1,5-anhydro-D-fructose Shows Promise in Preventing Aging-Associated Brain Diseases, Study Finds

24 December 2023

New research suggests that 1,5-anhydro-D-fructose (1,5-AF) may have anti-aging effects on brain diseases by activating the AMPK/PGC-1α/BDNF pathway.

A groundbreaking study published in the journal Aging has revealed that 1,5-anhydro-D-fructose (1,5-AF) has the potential to combat aging-associated brain diseases. The research, conducted by a team of scientists from Kagoshima University, explored the effects of 1,5-AF on the AMPK/PGC-1α/BDNF pathway in various animal models of age-related brain conditions. The findings suggest that 1,5-AF could activate this pathway, leading to neurovascular protection and potentially preventing the onset of aging-related brain diseases.

The Role of AMPK in Aging-Associated Brain Diseases:

The 5′-adenosine monophosphate-activated protein kinase (AMPK) is a crucial metabolic sensor that regulates energy homeostasis and stress resistance. It plays a vital role in maintaining cellular health and promoting longevity. Scientists have long suspected that AMPK signaling may be involved in the development of aging-associated brain diseases. Previous in vitro studies have demonstrated that 1,5-AF can activate AMPK, making it an intriguing candidate for further investigation.

The Study’s Approach and Findings:

The research team embarked on a series of experiments to evaluate the effects of 1,5-AF on aging-associated brain diseases. They utilized animal models of acute ischemic stroke (AIS), stroke-prone spontaneously hypertensive rats (SHRSPs), and the spontaneous senescence-accelerated mouse-prone 8 (SAMP8) model. In the AIS model, the administration of 1,5-AF via intraperitoneal injection resulted in a reduction in cerebral infarct volume, improved neurological deficits, and decreased mortality rates.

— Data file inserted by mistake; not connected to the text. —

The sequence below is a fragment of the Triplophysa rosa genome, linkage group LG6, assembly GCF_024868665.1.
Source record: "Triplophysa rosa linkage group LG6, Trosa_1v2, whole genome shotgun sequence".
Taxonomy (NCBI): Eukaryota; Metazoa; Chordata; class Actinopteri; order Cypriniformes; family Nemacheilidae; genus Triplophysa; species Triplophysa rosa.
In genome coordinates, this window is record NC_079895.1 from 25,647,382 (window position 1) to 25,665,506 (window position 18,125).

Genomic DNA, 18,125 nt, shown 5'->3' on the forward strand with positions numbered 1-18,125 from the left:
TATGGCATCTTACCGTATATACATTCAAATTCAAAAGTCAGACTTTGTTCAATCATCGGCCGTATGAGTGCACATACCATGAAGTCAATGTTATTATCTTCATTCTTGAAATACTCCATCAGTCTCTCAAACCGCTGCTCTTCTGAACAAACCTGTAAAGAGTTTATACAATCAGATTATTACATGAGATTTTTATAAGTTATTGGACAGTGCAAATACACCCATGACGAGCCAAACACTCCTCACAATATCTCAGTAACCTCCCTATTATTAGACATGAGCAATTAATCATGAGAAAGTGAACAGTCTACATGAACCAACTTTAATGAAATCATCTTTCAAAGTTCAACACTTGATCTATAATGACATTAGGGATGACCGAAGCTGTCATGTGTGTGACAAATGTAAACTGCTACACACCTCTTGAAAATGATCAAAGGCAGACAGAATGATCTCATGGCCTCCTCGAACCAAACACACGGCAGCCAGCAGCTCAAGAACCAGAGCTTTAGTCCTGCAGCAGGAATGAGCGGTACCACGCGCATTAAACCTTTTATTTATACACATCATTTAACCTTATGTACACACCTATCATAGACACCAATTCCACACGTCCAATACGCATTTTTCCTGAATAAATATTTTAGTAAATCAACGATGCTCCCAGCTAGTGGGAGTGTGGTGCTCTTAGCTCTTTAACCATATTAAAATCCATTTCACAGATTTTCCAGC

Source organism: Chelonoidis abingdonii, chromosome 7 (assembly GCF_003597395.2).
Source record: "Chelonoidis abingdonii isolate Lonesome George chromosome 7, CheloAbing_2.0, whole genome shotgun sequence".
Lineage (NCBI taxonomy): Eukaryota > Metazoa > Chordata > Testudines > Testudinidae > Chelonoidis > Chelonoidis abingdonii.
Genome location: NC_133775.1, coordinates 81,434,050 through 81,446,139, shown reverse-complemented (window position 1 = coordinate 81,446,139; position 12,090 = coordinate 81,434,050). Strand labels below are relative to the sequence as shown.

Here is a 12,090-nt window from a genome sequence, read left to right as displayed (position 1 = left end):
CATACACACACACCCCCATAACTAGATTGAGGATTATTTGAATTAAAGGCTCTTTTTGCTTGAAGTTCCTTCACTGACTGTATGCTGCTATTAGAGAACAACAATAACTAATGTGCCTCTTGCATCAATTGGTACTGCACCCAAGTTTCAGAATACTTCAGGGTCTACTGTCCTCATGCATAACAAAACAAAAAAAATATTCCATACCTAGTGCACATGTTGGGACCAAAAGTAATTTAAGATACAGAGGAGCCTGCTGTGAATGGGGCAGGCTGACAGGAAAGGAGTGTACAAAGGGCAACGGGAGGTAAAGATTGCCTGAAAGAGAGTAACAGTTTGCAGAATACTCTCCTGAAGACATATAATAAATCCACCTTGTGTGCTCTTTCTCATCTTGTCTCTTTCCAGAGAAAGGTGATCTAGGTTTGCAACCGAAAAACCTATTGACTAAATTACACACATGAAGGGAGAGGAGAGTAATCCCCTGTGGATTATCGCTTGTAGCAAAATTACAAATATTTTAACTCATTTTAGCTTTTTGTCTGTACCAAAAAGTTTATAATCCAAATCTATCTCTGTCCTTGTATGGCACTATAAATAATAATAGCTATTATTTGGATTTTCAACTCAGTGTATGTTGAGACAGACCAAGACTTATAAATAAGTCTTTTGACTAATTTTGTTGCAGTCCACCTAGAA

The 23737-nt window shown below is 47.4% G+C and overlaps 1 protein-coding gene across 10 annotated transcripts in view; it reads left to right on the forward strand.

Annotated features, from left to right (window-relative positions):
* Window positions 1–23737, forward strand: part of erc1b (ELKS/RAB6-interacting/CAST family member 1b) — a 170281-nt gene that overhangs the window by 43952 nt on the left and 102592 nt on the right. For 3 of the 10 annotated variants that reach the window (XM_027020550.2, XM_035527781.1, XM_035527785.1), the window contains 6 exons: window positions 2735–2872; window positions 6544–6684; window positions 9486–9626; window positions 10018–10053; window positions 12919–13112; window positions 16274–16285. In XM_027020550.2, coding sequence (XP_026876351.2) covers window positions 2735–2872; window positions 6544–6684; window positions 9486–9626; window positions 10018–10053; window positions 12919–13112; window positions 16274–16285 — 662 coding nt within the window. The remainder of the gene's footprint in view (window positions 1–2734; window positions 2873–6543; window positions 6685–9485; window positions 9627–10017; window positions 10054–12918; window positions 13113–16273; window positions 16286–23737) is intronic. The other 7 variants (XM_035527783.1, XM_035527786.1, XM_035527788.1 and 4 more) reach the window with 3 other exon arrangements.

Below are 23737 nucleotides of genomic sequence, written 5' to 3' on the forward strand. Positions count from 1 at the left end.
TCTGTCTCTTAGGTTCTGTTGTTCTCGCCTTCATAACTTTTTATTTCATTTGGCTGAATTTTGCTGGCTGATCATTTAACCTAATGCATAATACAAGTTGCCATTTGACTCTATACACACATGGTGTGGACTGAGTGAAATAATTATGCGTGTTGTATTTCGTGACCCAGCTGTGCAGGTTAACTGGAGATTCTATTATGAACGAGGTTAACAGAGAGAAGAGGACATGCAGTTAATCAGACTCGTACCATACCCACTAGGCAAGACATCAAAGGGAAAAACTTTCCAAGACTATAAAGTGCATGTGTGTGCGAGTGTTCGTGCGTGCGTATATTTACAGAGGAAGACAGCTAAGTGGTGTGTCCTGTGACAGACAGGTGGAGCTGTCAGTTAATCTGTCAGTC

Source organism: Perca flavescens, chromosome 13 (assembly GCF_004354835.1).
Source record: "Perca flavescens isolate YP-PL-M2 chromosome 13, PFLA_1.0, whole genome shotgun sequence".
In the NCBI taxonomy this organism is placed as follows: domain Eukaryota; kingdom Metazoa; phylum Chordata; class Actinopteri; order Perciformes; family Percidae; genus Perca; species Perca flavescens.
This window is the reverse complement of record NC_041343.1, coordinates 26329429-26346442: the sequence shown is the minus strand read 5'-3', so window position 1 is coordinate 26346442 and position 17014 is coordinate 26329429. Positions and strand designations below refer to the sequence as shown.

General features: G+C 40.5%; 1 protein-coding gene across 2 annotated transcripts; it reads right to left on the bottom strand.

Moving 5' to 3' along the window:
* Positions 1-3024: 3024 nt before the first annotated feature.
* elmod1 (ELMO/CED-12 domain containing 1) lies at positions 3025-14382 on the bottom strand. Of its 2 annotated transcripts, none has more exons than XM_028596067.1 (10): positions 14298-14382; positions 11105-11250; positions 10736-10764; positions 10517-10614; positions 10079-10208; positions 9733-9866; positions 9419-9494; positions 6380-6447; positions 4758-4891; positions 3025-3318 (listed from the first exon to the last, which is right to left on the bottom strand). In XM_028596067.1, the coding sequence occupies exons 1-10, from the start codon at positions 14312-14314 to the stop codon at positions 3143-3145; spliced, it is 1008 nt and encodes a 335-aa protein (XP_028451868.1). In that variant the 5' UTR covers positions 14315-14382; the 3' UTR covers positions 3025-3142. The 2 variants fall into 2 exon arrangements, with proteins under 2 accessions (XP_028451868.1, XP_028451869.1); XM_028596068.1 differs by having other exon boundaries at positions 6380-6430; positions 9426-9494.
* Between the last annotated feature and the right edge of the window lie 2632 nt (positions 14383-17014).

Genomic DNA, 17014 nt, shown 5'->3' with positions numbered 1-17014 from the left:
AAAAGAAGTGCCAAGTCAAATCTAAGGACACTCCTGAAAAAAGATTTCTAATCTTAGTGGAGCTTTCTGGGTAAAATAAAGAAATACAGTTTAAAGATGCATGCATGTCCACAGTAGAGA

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In the SHRSPs model, oral administration of 1,5-AF led to a decrease in blood pressure and an extension of lifespan. Additionally, in the SAMP8 model, oral administration of 1,5-AF mitigated the age-related decline in motor cognitive function. The researchers observed that the expression levels of peroxisome proliferator-activated receptor-γ co-activator-1α (PGC-1α) and brain-derived neurotrophic factor (BDNF) were reduced with aging. However, 1,5-AF was found to activate AMPK, resulting in the upregulation of the PGC-1α/BDNF pathway.

Implications and Future Directions:

The study’s findings suggest that 1,5-AF has the potential to induce endogenous neurovascular protection, thereby potentially preventing aging-associated brain diseases. However, further clinical studies are needed to validate these results and determine the efficacy of 1,5-AF in the prevention and treatment of such conditions. If successful, this research could pave the way for new therapeutic strategies and interventions targeting aging-related brain diseases.

Conclusion:

In an exciting breakthrough, researchers from Kagoshima University have discovered that 1,5-anhydro-D-fructose (1,5-AF) may hold the key to preventing aging-associated brain diseases. By activating the AMPK/PGC-1α/BDNF pathway, 1,5-AF shows promise in promoting neurovascular protection and combating the decline in cognitive function associated with aging. While further studies are needed to confirm these findings, this research opens up new avenues for potential therapeutic interventions in the field of age-related brain diseases.

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